What Do Al D’Amato and Steve Levitt Have in Common?

They would both like to see the new Federal ban on Internet gambling overturned. At least D’Amato is getting paid to do something about it.

Am I the only one surprised at how easily Congress enacted the ban? One day it seemed as though Internet gambling was a quasi-legal, hugely profitable, generally accepted practice. Then, all of a sudden, Congress pulled the trigger and the CEO’s of gambling sites started getting arrested.

Where did the pressure for the ban come from? I assume some powerful combination of the casino industry, the gambling-is-immoral crowd, perhaps the state lotteries. Regardless, I am also surprised it has taken so long for a lobbyist of D’Amato’s stature to have been employed in a fight to overturn the ban. It is interesting to see how D’Amato invokes his own powerful combination of fear, economics, and even the high moral ground:

The money being spent to outlaw poker and enforce the ban, Mr. D’Amato said, could be better spent “in the battle against money laundering, trafficking in drugs, or trafficking in terrorism.”


TheQuitter

well, if the ban can keep off-sure companies away, they could just as easily pass a law that only allows these companies to run if they operate in the U.S. then tax the hell out of them. sounds like free money for the gov't.

prosa

It seems doubtful that the casino industry would have really cared much about Internet gambling. It's not as if casinos were struggling.
Much of the debate in favor of the legislation outlawing Internet gambling was couched in terms of protecting children. That makes me suspect that the anti-(all)gambling people were the primary supporters, figuring that the casinos were too strong to fight but the Internet gambling operations were more vulnerable.

steelhop

Prosa,

It is likely that casino's were partly behind the movement to eliminate on-line gaming (no casino calls it gambling) because the overbroad law would likely get overturn at the WTO or by Congress that would allow them to partake in on-line gaming that they are currently procluded under current laws. So it is something like one step back to move 3 steps forward.

As for struggling, go look at casinos debt load to understand their need to increase their marketing reach for new customers.

brettpeven

I also wondered who was behind the Online Poker Jihad. It's pretty clear to me that Casino's had the most to lose, and while I don't think they were afraid of Poker, I think they were afraid of games like Blackjack and Craps, etc. going online, which might really affect their businesses. The amount of lobbying needed to get a bill passed in an already religious right leaning country was minimal given that on the other side of the argument was a disparate group of individuals who wanted to toil in anonymity (the players) and the companies running the sites tried to remain equally anonymous given that they were operating in the "grey zone".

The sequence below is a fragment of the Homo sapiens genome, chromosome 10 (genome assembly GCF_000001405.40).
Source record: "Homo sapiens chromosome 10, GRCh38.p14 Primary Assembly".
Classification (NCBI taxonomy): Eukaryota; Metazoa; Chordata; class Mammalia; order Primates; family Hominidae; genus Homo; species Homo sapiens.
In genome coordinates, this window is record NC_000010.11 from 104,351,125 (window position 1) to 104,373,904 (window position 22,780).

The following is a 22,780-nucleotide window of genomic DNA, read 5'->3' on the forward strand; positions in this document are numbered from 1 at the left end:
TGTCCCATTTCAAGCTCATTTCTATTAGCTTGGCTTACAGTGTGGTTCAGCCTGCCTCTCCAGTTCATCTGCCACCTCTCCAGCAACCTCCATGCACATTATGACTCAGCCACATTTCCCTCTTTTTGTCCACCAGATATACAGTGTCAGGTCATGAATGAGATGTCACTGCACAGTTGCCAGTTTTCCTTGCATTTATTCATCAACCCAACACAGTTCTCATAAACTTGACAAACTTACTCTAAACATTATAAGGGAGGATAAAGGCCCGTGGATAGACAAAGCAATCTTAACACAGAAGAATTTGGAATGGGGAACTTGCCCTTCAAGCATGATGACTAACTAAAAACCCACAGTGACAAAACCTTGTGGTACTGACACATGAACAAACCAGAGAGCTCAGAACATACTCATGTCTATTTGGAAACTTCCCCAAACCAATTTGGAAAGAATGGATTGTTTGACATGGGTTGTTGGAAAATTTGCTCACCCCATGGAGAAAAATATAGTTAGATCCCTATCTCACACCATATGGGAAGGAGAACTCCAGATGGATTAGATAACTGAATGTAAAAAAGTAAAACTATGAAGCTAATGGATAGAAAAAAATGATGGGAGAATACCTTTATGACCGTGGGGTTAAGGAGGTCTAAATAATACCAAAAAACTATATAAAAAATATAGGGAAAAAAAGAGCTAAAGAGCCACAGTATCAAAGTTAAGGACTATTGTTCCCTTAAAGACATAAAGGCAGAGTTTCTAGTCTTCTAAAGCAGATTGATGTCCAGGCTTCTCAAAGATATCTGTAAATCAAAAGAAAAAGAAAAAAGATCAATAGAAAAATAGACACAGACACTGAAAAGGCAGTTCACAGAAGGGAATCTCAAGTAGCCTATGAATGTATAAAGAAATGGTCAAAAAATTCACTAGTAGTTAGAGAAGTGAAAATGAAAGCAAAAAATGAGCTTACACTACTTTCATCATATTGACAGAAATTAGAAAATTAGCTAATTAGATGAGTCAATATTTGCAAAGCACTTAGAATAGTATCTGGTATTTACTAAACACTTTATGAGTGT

What really surprises me, is that states have lotteries with far worse odds, far worse pay outs and that represent much more egregious regressive taxes. I doubt the data is available, but I'd be willing to bet (not online of course) that a far greater percentage of income is gambled on the lottery (due to its appeal to the lower class) than is wagered in online poker.

Read more...

prosa

"As for struggling, go look at casinos debt load to understand their need to increase their marketing reach for new customers."

Judging by what I saw in my first-ever trip to Las Vegas last August, the casino industry sure looks healthy. New hotel-casino developments seem to be shooting up everywhere.

pkimelma

brettpeven, the lotteries dump money into State coffers (usually for schools). Online gambling money does not go to States at all and generally not even to the Federal government (since many are off-shore). So, the preference for State lotteries is local revenue.
Prosa, tearing down hotel/casinos every 10-12 years and building newer and fancier ones tends to create quite a debt load.

nphebel

didn't the U.S. lose a WTO case to Antigua over this issue? seems like an impediment to free trade to me.

stenz

There were two senators behind the push to ban online gambling, both from the religious moral ground. They tried multiple times to get it passed through, failing each time. So they waited until the last day and pushed it through on an anti-terrorism bill that nobody could vote against since they would be labeled as anti-terrorism.

So it went through, Bush never vetos, and there you have it. Immediately after one of the senators was shown to be into the young boy pages, and the other one was shown to be taking bribes from both the horseracing lobby and casinos (Harrah's was the main one I believe).

So I guess the morals are that you can take money from casinos, but giving them money is immoral. And children should not gamble, but being raped by men can slide.

The two senators of course being the doctor who diagnosed Terry Schiavo via the TV as being fit as a fiddle, Bill Frist, and the other being the now resigned (mmm, pages) Mark Foley.

Morals are great as political devices, but actually following them yourself is kind of annoying, right?

Read more...

steelhop

Prosa,

I didn't say they were struggling - those fancy new casinos you saw in Vegas have to be financed which has driven up casinos debt load only have a high debt burden. Harrah's was recently tender an offer to go private by a private equity firm for an offer somewhere in the $25 billion range and probably half of that was sheer debt.

prosa